Recent studies show the average millennial (those born between 1980 and 2000) spends 18 hours a day consuming media, with the majority online or on their mobile device.  According to the PEW Research Center, 90% of millennials use social media.  As technology continues to become more prevalent in the lives of young people, just how much is brain development influenced?

Elaina Zachos, Public Source reporter and author of “Technology is Changing the Millennial Brain,” says that the areas of the brain most affected by technology are the prefrontal cortex and cerebellum.  These areas control personality, cognitive function and communication skills. 

Grading Restaurants By Health Code Compliance

Oct 8, 2015
Omar Chatriwala / flickr

Facilities that serve food throughout Allegheny County must be inspected by a health official each year in order to continue serving customers.  Proof of this inspection can be found hanging in the restaurant in the form of an "approved-to-operate" green sticker.  Some officials don't believe this is enough evidence that the facility is truly abiding by the health code.  Public Source reporter Eric Holmberg and 90.5 WESA reporter and All Things Considered host Larkin Page-Jacobs have explored a proposed restaurant grading system that would categorize businesses with an A, B, or C, based on their health code compliance. They'll take us through what the system could mean for consumers, health officials and business owners.

Larkin Page-Jacobs / 90.5 WESA

One burger joint in Pittsburgh has repeatedly kept raw hamburger meat, lettuce and coleslaw at temperatures that allow bacteria to flourish. A chain restaurant’s worst violations in the past three years were a missing floor tile and a dirty floor drain.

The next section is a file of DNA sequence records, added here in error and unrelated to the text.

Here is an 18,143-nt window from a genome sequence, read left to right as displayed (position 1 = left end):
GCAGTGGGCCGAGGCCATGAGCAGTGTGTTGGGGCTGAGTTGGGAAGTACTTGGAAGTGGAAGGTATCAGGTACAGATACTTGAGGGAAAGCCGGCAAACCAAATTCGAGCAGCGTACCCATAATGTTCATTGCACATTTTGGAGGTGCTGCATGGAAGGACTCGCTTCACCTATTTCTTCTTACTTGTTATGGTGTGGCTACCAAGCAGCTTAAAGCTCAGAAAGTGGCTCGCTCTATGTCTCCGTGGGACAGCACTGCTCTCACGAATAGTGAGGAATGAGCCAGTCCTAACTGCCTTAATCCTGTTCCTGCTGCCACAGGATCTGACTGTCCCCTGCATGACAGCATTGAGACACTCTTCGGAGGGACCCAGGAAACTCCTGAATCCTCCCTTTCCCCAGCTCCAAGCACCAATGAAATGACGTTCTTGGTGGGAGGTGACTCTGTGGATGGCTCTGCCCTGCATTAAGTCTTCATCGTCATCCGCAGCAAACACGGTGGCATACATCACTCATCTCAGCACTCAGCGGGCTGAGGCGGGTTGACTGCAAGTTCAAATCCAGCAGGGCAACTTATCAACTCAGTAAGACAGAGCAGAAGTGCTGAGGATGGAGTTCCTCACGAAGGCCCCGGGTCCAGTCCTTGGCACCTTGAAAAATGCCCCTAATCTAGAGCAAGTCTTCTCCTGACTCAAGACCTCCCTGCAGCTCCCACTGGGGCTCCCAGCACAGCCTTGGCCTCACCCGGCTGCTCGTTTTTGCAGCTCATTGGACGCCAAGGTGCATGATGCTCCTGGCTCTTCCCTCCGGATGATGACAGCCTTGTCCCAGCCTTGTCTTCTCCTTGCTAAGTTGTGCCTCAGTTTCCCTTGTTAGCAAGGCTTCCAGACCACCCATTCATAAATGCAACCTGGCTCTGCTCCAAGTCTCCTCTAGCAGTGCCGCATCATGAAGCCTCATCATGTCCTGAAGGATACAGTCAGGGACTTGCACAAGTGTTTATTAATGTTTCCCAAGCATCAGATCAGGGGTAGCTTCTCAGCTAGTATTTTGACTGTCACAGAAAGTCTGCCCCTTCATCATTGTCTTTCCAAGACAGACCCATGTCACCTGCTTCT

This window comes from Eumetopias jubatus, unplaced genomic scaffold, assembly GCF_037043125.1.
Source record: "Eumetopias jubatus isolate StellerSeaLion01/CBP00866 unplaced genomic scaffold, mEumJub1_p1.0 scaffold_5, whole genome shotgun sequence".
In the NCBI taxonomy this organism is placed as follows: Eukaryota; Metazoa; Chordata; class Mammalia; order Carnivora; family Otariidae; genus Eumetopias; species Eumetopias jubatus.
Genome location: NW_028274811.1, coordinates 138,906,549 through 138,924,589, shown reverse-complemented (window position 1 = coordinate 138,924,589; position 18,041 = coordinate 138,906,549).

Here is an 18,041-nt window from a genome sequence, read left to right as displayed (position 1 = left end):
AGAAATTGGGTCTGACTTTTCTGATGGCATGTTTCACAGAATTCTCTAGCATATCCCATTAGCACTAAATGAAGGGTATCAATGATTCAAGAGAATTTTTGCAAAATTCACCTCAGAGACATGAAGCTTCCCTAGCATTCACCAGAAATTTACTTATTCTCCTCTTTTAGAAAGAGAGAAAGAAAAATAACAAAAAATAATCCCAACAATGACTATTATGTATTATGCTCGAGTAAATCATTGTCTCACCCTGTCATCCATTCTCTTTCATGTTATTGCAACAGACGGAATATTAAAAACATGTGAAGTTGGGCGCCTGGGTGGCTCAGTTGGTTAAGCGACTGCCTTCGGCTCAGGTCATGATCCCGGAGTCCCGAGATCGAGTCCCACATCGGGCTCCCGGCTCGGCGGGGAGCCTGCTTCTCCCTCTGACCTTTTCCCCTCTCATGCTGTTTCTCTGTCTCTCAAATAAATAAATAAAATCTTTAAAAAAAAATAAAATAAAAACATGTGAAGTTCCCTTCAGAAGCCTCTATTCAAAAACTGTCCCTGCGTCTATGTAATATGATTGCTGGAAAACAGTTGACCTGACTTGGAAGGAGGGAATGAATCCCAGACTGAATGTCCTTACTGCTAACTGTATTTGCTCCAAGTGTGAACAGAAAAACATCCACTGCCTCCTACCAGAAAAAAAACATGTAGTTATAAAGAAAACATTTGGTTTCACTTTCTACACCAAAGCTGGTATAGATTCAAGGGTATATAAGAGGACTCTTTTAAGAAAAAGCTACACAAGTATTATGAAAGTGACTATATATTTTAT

Both restaurants have maintained their approved-to-operate green stickers from the Allegheny County Health Department, but one would’ve earned a ‘C’ and the other an ‘A’ if the county’s attempts to institute a restaurant grading system had passed.

Investigating State Police Misconduct

Oct 1, 2015
David Holt / flickr

From 2009 to 2014 internal investigations uncovered more than 1,000 allegations of misconduct among the PA State Police. While reforms have been made the State Police remain vague on any type of punishments that have been administered. Reporter Jeffrey Benzing, of our content partner Public Source, joins us to discuss the results of his investigation into this issue.

Connor Mulvaney / PublicSource

 

  WESA’s content partner Public Source has been running a series of articles on the number of drug uses and overdoses in Pennsylvania.  The latest story explores the stigma professionals in the workplace face when confronting addiction.  Joining us to discuss the issue are Public Source reporter Jeffrey Benzing and Jason Snyder, executive director of the Consumer Health Coalition.

glindsay65 / flickr